Substance-Induced Anxiety Disorder
The term ‘substance (or medication-induced) anxiety disorder’ is the medical diagnosis for the serious anxiety or panic which is directly caused by alcohol, drugs, or medication. When a person abuses drugs, medication and/or alcohol it can, and most likely will, cause mental health problems which include substance-induced anxiety disorder. When a person is addicted to a substance, their brain’s pleasure and reward centre change and this causes a significant neurotransmitter imbalance. See:>>How to help drug addicts first and foremost.<<
Anxiety Disorder – What is a neurotransmitter imbalance?
Certain conditions can be caused by an imbalance of neurotransmitters between the brain’s nerve cells. An example of this is depression, which is thought to be a result of having a minimal amount of serotonin present in the brain. By taking certain medication, the amount of serotonin is increased therefore restoring the balance in the amount of neurotransmitters present in the brain.
So how does a substance affect our brain?
When a person uses a substance, it can cause neurological and cognitive impairments. When a person is caught in the cycle of addiction which leads to the imbalanced disorder such as anxiety and depression, and though there are holistic approaches that are proven to be beneficial, we also recommend getting professional advice, counselling and treatment in the step towards recovery.
Millions of people worldwide battle daily with substance abuse and mental health disorders. The link between substance abuse and mental health is a strong one and it is important to note that a person with a mental health disorder is more than likely to abuse drugs and alcohol. This is often as a result of the person attempting to self-medicate. Combined, substance addiction and mental health disorders work strongly together in impacting the way your brain functions. They alter the brain’s very delicate chemistry and ultimately cause neurotransmitter imbalances.
What happens after the imbalance?
Once a brain is see-sawing in an imbalanced state, with neurotransmitters all over the place, the person often begins to compulsively abuse drugs, medication and/or alcohol, even if it causes negative issues in the life of the person. This can carry on despite the user wanting to quit. A flood of neurotransmitters are released when a person uses (abuses) substances like drugs and alcohol. This is what causes the pleasurable feelings of intoxication, or the ‘high.’ It’s easy to see why someone may think that this is the correct/right feeling to have, isn’t it? It’s quite the opposite however, as the impact of the flood of neurotransmitters changes your brain’s pleasure and reward centres. You see, the human brain connects the dots between the substance used and pleasure and rewards the body. Should a person stop using the drug it then ‘punishes’ the addict by limiting the release of neurotransmitters.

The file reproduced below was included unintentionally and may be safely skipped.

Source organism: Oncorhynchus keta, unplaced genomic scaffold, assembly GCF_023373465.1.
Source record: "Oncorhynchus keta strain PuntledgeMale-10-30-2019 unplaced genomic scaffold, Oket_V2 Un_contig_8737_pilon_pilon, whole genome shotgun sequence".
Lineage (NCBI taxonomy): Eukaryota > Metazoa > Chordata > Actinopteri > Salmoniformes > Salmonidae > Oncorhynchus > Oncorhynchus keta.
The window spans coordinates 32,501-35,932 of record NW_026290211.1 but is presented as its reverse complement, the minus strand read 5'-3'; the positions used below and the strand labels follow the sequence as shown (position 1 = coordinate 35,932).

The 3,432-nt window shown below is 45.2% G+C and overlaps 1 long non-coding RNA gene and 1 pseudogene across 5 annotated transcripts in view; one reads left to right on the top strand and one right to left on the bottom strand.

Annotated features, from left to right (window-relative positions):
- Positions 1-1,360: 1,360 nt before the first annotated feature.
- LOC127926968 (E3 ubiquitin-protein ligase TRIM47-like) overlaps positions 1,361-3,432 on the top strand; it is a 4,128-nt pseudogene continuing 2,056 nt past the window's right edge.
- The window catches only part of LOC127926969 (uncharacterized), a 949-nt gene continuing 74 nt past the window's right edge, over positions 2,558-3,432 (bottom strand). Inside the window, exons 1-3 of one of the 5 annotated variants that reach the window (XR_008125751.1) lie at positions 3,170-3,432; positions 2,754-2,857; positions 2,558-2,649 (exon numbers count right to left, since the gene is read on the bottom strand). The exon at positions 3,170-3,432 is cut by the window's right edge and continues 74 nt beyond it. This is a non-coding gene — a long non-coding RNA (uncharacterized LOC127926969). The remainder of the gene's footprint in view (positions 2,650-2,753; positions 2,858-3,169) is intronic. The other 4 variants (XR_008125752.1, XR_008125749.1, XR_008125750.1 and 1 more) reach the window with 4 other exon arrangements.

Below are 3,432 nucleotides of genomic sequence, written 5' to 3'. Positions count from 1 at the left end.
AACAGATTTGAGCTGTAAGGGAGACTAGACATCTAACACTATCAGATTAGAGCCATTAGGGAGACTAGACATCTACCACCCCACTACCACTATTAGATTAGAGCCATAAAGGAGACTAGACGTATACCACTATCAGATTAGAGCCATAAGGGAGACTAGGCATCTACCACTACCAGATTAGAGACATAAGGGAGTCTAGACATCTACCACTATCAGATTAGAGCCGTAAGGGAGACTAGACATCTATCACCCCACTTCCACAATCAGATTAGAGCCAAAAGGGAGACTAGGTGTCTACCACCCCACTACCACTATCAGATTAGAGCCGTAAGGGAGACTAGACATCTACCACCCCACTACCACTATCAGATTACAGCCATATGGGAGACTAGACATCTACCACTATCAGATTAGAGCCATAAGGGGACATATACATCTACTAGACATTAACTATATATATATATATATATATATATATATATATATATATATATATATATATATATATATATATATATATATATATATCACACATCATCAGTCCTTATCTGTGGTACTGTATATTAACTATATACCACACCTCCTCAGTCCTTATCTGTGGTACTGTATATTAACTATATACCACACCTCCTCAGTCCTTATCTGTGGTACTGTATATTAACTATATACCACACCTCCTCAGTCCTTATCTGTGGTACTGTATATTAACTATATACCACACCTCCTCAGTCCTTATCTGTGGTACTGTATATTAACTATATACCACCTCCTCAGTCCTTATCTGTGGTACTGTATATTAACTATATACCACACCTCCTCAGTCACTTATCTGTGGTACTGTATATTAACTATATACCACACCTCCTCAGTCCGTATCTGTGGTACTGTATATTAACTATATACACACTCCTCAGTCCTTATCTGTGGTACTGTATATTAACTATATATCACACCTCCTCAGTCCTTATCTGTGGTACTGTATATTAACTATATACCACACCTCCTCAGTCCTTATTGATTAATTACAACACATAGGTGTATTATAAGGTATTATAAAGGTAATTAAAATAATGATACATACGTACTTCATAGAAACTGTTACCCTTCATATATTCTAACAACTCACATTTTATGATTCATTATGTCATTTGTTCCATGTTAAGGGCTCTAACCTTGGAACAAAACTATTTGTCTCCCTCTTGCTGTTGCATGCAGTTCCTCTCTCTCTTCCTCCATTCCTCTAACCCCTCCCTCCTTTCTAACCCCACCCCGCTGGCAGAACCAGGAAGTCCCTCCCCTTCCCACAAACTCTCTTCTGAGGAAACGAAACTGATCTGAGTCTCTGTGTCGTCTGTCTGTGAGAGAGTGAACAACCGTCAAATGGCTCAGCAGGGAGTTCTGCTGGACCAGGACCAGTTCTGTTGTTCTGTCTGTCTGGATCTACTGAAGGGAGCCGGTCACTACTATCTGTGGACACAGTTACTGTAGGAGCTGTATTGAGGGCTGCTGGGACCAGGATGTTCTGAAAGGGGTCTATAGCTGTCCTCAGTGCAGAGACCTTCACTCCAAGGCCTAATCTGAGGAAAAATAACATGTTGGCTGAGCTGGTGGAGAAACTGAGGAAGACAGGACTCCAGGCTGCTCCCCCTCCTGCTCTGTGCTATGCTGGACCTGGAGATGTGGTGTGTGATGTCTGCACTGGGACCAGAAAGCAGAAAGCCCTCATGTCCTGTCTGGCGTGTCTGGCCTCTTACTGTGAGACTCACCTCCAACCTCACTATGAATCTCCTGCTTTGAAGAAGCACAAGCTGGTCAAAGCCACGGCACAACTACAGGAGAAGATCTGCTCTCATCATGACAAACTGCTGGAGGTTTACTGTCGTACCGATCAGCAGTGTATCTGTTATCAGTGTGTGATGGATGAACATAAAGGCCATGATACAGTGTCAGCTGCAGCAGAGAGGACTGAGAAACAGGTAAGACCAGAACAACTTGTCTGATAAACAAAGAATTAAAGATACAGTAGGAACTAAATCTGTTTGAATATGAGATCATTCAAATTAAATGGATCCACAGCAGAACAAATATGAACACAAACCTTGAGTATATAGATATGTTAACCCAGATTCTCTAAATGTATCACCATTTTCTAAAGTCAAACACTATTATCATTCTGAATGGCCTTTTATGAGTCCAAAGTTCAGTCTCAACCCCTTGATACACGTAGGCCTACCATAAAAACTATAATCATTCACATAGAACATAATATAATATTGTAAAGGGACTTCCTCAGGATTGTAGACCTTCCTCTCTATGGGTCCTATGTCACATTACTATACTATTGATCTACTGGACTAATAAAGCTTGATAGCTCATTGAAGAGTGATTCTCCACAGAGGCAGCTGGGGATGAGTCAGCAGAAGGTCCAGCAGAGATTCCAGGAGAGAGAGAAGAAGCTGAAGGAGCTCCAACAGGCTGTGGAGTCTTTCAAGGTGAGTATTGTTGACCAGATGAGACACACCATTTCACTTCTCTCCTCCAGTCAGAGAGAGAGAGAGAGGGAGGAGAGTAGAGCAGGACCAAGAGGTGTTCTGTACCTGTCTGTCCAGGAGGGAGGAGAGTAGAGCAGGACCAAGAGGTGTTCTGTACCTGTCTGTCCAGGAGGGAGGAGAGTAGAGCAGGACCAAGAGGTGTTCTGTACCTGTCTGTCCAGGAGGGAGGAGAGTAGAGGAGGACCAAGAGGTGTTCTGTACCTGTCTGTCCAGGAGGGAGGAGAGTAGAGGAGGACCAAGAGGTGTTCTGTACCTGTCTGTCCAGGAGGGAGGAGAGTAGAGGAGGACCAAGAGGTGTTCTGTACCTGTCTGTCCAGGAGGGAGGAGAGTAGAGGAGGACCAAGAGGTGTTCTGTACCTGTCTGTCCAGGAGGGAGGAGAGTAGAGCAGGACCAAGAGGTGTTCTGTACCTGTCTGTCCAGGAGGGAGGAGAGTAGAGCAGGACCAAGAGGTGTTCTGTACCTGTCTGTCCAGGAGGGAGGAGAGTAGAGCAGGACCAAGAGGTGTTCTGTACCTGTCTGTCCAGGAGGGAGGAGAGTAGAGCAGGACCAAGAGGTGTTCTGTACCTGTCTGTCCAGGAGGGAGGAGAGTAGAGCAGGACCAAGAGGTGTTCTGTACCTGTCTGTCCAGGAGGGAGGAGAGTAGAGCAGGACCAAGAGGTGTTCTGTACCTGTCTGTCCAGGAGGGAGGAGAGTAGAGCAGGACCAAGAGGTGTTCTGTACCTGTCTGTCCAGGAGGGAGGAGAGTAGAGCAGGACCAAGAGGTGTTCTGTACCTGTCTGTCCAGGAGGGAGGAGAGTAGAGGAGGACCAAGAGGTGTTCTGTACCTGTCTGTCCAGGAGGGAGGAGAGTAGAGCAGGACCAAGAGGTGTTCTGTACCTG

What Anxiety Disorder feels like during addiction
While a person is addicted to a substance, they experience personality and mood changes and anxiety. When they become physically addicted to a substance they can experience withdrawal symptoms a day after their last use. The combination of withdrawal symptoms and intensified cravings can make it challenging to recover from addiction without the help of skilled professionals in a rehabilitation centre. This is why it is crucial for those using drugs ( or rather, abusing drugs) to seek help as soon as possible.
What exactly is a Substance Induced Anxiety Disorder?
Simply put, a substance-induced anxiety disorder is the long-term effect caused by drug or alcohol abuse which has led to anxiety issues. Similarly, a medication-induced anxiety disorder is also possible. This happens when a prescribed medication leads to anxiety disorder symptoms. When a person is fighting both substance abuse and mental health issues it is imperative to seek out a rehabilitation centre which offers a dual-diagnosis programme of recovery. These dual diagnosis programmes specialise in treating co-occurring disorders.
What happens at a rehabilitation centre?
When a patient checks into a rehabilitation centre for treatment they can attend either inpatient or outpatient programmes. The inpatient programme is more intensive and internal; the patient resides and remains at the centre permanently while the programme takes place. The outpatient programme is centred on receiving treatment in a more flexible to life environment allowing for family and work responsibilities to be met. Patients meet early evenings every weekday,5 days a week for therapy and will be involved in group and individual therapy.
For more information on dealing with alcohol or substance abuse and getting yourself into rehab to start a new life, call Houghton House now:
office hours: 011 787 9142
24/7 emergency help line: 079 770 7532